Disaster Relief Decoded: Sanctions and Regulatory Pathways in Times of Crisis

Lafayette, CO USA- December 31, 2021. Volunteer's helping out the Red Cross at the YMCA after the Marshall Fire ripped through Louisville and Superior, CO

When disasters strike, generous people around the world rush to open their wallets to give to those in need. And when those disasters happen in the United States, US donors have quick and easy tools to deploy funding and support relief efforts. But when disasters happen outside our borders, and especially when they occur in countries facing high risk for sanctioned activities, getting funding to those most vulnerable can be a slow, complicated process. Often, this results in donors either giving less generously—or in many cases, not giving at all.

US funders who want to support disaster relief efforts overseas must comply with strict rules governing international financial transactions. Sanctions—IRS restrictions on granting to non-exempt organizations, and in many cases donee-country rules for bringing grants across their own borders—create a complicated regulatory framework that grantmakers must navigate before they can approve a donation. But while the framework is complicated, if funders can follow the rules the resulting impacts can be extremely meaningful.

This resource defines the regulatory framework for international disaster response grantmaking, and gives examples of how we have been able to follow them in the past to get funding to charities in high-risk countries.


Why It’s More Difficult To Provide Relief in Restricted Areas

What is a sanction?
Sanctions are economic and trade penalties enacted by one nation against another entity, such as an individual, group, or government. Countries implement sanctions to exert economic, trade, political, and diplomatic pressure on the sanctioned party, aiming to curtail specific behavior. For instance, the US has sanctions prohibiting the import and export of goods, services, and technology from/to North Korea. With this program, the US intends to prevent the support of—if not compel changes to—the regime’s approach to nuclearization and human rights

What sanctions do my grants have to follow?
Grants made by donors through CAF America—and all US-registered grantmaking intermediaries—must comply with two levels of grantmaking sanctions for NGOs: domestic (US) and foreign. They must also consider foreign funding regulations in the recipient country.

1. United States Sanctions
The US Department of the Treasury’s Office of Foreign Assets Control (OFAC) oversees US sanctions targeting foreign entities by using measures like freezing assets, restricting transactions, and prosecuting violators. NGOs providing basic needs assistance are typically not subjected to these measures if they avoid collaboration with blocked entities listed on the Specially Designated Nationals (SDN) list, but this doesn’t apply in regions under the most comprehensive sanctions (e.g., Syria, after the 2023 earthquake). This includes a set of general licenses written specifically for humanitarian work and issued in December 2022. In spite of these regulatory permissions, high due diligence requirements and complexities mean that many funders avoid these high-risk areas. With the correct risk-based approach for grant oversight, and a good understanding of the sanctions regime in place, all funders should be able to continue to supply compliant grants at any level of risk. These decisions are made on a case-by-case basis by each funder.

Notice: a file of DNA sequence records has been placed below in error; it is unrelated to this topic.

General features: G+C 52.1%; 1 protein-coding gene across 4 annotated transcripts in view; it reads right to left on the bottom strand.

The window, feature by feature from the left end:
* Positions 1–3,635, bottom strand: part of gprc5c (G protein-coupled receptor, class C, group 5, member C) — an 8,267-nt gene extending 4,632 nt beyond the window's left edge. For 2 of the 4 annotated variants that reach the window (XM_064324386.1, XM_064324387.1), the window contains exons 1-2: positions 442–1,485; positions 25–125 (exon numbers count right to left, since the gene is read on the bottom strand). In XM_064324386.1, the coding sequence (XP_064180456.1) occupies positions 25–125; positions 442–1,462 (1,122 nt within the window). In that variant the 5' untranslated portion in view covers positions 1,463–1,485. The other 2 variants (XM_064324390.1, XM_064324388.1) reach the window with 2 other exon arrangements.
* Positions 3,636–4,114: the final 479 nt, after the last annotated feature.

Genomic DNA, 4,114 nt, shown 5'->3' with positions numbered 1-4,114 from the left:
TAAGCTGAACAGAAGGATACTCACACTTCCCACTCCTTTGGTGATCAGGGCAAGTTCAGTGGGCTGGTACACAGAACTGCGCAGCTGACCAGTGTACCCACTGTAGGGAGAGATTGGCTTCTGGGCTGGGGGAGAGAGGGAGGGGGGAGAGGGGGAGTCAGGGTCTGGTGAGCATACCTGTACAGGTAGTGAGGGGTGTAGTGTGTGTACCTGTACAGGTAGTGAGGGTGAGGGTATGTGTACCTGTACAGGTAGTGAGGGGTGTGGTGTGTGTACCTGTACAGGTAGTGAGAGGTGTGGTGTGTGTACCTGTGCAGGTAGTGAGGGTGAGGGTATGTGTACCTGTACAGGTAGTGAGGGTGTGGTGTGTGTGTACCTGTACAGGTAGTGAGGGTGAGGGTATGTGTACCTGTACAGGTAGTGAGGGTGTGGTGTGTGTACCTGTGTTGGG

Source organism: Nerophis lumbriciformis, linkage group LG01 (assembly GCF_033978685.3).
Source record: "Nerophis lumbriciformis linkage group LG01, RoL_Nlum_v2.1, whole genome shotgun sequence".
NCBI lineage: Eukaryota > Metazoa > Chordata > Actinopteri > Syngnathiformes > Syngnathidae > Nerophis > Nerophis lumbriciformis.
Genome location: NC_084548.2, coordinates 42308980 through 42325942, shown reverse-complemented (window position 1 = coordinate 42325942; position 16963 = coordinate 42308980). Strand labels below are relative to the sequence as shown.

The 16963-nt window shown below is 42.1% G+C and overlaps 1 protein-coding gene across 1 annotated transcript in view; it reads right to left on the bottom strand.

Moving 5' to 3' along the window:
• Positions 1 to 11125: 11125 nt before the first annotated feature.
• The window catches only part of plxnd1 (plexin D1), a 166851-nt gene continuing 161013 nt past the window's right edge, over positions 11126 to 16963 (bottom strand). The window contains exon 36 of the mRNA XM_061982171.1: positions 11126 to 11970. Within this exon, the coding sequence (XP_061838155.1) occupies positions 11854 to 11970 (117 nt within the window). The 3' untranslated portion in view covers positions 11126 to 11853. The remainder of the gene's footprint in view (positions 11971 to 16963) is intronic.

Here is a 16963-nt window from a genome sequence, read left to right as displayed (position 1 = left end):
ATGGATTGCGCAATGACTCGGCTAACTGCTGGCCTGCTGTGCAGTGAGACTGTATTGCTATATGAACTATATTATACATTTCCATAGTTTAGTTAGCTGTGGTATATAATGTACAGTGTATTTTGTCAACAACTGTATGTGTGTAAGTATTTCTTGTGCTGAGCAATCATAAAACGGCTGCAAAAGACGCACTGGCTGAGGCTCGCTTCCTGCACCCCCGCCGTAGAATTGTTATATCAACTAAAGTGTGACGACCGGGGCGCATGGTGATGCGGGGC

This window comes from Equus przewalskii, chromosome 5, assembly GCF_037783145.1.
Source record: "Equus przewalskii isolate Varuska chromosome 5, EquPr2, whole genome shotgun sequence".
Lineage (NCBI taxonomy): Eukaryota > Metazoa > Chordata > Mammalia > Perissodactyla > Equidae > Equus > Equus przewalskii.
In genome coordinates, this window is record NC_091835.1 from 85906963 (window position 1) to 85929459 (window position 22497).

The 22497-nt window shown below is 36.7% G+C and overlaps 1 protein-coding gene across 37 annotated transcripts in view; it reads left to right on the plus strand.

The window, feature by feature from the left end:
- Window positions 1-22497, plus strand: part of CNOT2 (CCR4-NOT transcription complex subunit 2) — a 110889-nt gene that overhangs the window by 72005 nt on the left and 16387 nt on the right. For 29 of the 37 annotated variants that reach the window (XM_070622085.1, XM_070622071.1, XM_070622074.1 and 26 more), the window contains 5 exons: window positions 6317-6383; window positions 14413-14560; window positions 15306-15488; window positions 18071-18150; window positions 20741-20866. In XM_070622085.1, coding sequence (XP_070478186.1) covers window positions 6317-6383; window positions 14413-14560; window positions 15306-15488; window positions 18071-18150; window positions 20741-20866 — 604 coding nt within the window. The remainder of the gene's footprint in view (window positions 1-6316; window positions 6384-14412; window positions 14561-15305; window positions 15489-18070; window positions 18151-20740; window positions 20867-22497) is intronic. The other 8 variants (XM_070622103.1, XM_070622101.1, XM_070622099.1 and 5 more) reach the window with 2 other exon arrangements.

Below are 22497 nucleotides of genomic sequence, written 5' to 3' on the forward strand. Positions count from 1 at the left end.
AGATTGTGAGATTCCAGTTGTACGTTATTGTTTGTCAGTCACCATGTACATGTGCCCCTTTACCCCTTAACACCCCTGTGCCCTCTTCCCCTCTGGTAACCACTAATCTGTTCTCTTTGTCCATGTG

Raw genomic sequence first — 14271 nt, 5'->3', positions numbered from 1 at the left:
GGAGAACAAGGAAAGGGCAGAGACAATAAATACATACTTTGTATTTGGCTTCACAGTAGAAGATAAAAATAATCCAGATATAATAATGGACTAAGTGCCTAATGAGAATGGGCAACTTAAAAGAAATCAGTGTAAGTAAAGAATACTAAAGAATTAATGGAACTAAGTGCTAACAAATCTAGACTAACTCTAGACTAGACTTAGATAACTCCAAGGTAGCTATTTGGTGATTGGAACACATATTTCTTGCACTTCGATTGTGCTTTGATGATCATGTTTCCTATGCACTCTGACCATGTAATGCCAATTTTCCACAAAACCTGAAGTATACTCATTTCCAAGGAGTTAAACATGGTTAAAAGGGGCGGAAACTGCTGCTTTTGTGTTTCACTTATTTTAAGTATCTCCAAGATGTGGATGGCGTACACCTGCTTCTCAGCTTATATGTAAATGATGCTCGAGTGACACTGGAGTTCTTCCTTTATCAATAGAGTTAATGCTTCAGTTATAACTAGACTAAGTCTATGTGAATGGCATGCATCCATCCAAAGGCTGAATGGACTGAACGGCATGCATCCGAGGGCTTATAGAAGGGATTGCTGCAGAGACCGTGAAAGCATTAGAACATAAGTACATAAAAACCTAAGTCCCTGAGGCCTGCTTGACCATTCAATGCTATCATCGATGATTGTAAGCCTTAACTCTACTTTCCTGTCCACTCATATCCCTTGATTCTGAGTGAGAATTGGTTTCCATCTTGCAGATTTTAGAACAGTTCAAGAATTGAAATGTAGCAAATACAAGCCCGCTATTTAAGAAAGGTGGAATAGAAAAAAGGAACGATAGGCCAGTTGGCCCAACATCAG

2. Multilateral and Foreign Sanctions
Donors giving abroad should also consider foreign and multilateral sanctions beyond OFAC’s umbrella. At the international level, the United Nations Security Council issues sanctions with occasional humanitarian exceptions for disaster relief. For example, Resolution 2664 provides a permanent blanket exemption for humanitarian assistance under all UN sanctions, but not all member states have aligned their domestic legislation with its scope. Though it sponsored the resolution, the US faces challenges due to potential conflicts with its laws concerning ‘material support’ for terrorism. While OFAC has issued several humanitarian licenses in line with Resolution 2664, they only provide exemption to their own sanctions, not material support laws. This discrepancy creates obstacles for practical pathways of grants, as financial institutions are cautious about possible violations. This can slow or impede funds transfers to areas under terrorism-related sanctions.

Similarly, some foreign sanctions may affect the ability of US donors to make grants abroad, even if they don’t align with OFAC rules. For example, if the EU has different sanctions from the US, a grant going through an EU-based bank will be subjected to those requirements as well.

Recent Trends in Disaster Relief Giving: Humanitarian Licenses
In the last decade, the US government has increasingly given out humanitarian licenses for sanctioned areas currently experiencing disaster or crisis. These licenses ease compliance pathways to sanctioned regions, helping facilitate a faster humanitarian response while continuing to comply with regulations and sanctions. For more information on humanitarian licenses, please refer to this blog, podcast episode, and whitepaper published in partnership with the Charity & Security Network.

Additional Considerations: Foreign Funding Regulations

Many countries also have laws that regulate foreign funding, including for charitable endeavors. US grantmakers must maintain compliance with these regulations. In certain cases (e.g., China or Nepal), this involves providing advance notice to the government and receiving approval ahead of the grant. While this does not sound conducive to quick humanitarian aid, some countries have abbreviated protocols for disaster relief.